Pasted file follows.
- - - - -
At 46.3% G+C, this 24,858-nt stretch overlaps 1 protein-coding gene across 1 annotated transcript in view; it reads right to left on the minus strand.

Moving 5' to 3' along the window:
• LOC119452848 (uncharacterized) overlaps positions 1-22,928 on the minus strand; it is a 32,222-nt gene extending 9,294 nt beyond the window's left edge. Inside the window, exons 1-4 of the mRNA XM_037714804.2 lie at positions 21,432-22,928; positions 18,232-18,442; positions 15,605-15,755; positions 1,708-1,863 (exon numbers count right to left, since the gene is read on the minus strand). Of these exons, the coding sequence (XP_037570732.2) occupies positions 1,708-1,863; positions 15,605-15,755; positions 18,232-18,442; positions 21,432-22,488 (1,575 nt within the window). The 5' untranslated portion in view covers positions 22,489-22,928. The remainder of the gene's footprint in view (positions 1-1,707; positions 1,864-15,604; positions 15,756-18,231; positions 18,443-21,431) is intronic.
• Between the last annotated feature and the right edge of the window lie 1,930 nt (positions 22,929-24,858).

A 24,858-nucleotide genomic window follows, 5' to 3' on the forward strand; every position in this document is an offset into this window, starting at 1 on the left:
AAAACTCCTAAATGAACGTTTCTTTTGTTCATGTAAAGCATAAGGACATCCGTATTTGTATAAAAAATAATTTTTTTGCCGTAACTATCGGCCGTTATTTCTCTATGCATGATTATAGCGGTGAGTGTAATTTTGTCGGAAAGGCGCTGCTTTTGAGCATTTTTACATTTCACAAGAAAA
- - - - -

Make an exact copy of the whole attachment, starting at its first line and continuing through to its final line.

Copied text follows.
At 46.3% G+C, this 24,858-nt stretch overlaps 1 protein-coding gene across 1 annotated transcript in view; it reads right to left on the minus strand.

Moving 5' to 3' along the window:
• LOC119452848 (uncharacterized) overlaps positions 1-22,928 on the minus strand; it is a 32,222-nt gene extending 9,294 nt beyond the window's left edge. Inside the window, exons 1-4 of the mRNA XM_037714804.2 lie at positions 21,432-22,928; positions 18,232-18,442; positions 15,605-15,755; positions 1,708-1,863 (exon numbers count right to left, since the gene is read on the minus strand). Of these exons, the coding sequence (XP_037570732.2) occupies positions 1,708-1,863; positions 15,605-15,755; positions 18,232-18,442; positions 21,432-22,488 (1,575 nt within the window). The 5' untranslated portion in view covers positions 22,489-22,928. The remainder of the gene's footprint in view (positions 1-1,707; positions 1,864-15,604; positions 15,756-18,231; positions 18,443-21,431) is intronic.
• Between the last annotated feature and the right edge of the window lie 1,930 nt (positions 22,929-24,858).

A 24,858-nucleotide genomic window follows, 5' to 3' on the forward strand; every position in this document is an offset into this window, starting at 1 on the left:
AAAACTCCTAAATGAACGTTTCTTTTGTTCATGTAAAGCATAAGGACATCCGTATTTGTATAAAAAATAATTTTTTTGCCGTAACTATCGGCCGTTATTTCTCTATGCATGATTATAGCGGTGAGTGTAATTTTGTCGGAAAGGCGCTGCTTTTGAGCATTTTTACATTTCACAAGAAAA